In United States v. Akwuba, No. 19-12230 (Aug. 11, 2021) (Wilson, Rosenbaum, Ed Carnes), the Court affirmed, with one exception, the defendant’s convictions for distributing controlled substances and health care fraud as part of a pill mill operation.


First, with one exception, the evidence was sufficient to support her convictions for distribution of controlled substances, conspiracy to distribute controlled substances and to commit health care fraud, and substantive health care fraud.  With regard to one count of substantive health care fraud, the government conceded, and the Court agreed, that the evidence was insufficient because an insurance company not named in the indictment was billed for the prescriptions for that count.


Second, the Court rejected the defendant’s argument that a jury instruction on a disputed factual question effectively directed a partial verdict of guilty.  The instruction did not relate to an element of the offense or any factual question that the jury was required to decide.  And although a closer question, the instruction also did not violate the right to present a defense because, while the judge erroneously told the jury that the parties had stipulated to something they did not, it did not prevent the defendant from presenting her theory of defense to the jury.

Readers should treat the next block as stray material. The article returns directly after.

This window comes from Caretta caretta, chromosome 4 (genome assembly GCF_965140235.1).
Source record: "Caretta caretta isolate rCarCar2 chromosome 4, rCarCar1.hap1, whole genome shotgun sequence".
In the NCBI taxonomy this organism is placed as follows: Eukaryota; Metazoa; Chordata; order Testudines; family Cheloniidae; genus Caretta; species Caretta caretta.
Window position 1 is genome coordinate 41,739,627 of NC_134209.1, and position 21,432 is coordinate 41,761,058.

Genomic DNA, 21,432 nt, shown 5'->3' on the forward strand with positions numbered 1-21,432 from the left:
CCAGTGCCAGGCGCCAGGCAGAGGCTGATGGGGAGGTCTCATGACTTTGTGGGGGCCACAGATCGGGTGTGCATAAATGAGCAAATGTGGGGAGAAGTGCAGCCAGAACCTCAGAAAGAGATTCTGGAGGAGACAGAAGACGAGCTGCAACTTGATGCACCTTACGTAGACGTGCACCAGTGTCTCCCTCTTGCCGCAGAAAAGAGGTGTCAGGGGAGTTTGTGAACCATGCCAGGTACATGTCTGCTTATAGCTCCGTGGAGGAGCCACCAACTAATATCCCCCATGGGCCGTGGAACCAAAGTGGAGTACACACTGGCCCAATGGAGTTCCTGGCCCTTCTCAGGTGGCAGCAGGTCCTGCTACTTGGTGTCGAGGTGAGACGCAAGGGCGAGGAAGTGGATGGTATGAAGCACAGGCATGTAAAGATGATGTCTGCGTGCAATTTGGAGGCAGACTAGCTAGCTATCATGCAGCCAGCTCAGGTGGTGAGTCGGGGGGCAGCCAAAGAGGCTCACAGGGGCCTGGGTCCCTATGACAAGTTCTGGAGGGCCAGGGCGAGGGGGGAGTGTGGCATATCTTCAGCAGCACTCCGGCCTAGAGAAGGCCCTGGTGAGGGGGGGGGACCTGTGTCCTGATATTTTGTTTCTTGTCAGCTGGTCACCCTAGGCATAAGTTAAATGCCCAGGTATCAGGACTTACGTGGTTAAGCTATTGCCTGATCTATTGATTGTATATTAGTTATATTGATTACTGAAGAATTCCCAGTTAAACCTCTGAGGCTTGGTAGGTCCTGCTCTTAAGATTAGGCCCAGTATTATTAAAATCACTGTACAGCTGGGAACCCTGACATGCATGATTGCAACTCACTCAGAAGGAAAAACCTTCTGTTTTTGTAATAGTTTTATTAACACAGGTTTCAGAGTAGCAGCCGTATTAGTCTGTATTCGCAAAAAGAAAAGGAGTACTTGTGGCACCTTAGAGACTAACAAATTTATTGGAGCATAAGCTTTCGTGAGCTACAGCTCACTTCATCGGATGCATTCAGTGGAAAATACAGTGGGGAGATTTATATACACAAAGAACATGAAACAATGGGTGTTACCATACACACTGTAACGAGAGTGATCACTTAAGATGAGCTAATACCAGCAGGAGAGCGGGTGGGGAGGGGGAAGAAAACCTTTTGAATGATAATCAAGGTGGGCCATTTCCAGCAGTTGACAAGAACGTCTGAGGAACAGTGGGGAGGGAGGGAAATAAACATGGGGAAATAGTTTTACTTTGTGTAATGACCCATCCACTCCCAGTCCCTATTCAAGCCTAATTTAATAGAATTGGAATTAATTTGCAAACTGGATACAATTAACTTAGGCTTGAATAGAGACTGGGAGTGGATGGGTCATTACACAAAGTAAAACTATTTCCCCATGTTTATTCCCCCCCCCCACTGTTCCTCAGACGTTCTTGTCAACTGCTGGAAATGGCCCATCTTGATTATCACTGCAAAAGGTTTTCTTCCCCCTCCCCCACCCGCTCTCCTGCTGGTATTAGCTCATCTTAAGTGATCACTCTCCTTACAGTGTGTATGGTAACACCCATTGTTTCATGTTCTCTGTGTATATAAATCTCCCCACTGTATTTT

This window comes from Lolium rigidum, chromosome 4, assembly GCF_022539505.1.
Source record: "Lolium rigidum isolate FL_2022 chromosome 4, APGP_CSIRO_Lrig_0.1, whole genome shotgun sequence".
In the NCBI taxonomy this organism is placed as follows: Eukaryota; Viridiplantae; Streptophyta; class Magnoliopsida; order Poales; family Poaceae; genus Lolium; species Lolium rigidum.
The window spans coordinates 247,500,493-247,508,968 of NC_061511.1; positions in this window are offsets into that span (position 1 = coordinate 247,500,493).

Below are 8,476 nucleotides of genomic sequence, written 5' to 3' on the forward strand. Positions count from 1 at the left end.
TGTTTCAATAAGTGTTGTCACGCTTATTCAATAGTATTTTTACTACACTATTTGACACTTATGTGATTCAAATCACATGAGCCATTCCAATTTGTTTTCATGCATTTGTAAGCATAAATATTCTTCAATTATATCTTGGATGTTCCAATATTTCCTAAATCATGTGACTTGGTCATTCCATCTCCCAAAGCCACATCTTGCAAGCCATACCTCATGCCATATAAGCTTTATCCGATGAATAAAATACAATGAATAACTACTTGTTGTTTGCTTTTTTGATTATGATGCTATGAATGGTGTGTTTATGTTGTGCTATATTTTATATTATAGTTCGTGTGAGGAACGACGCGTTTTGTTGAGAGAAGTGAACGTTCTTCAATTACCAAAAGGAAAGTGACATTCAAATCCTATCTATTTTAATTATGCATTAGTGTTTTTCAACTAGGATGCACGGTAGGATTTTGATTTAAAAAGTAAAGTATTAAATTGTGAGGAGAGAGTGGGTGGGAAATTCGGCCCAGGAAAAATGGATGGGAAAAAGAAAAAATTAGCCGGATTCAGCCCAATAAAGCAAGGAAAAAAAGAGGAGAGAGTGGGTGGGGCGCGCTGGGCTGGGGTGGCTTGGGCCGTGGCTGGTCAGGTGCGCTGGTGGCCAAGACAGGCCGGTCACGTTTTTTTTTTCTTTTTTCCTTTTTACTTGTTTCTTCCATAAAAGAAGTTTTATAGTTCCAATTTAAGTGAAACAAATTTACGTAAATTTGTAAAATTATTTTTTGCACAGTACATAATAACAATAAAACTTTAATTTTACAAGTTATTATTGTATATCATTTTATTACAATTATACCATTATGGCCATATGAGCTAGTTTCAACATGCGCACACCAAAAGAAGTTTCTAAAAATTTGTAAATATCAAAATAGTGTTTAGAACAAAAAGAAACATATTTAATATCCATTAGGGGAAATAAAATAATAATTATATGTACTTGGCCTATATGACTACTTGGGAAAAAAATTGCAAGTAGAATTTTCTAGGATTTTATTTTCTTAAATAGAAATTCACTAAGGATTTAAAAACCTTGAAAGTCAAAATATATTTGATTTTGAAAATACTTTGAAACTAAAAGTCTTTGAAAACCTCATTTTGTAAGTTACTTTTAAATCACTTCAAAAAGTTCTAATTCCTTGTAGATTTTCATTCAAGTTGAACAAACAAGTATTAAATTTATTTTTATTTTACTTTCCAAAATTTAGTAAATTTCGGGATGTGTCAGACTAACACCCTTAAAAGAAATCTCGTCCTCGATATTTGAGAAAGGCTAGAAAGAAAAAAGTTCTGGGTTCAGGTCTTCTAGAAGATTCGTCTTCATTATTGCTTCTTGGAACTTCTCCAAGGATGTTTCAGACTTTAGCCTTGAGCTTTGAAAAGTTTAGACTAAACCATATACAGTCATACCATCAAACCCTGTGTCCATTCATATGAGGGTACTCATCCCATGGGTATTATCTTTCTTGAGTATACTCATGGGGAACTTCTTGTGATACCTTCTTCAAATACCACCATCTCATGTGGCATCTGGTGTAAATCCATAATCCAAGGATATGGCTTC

Finally, there was no reversible error on three evidentiary rulings.  First, the district court did not reversibly err by preventing the defendant from eliciting testimony that a prescription pad had been stolen, as defense counsel ultimately withdrew that line of questioning.  Second, the district court did not err by limiting a line of cross examination on the government’s expert witness because it did not pertain to the defendant, and there was nothing more to impeach the expert with.  Third, experts did not expressly state opinions regarding the defendant’s mental state, and the likely-irrelevant admission of some testimony about the experts’ personal practices did not rise to the level of plain error.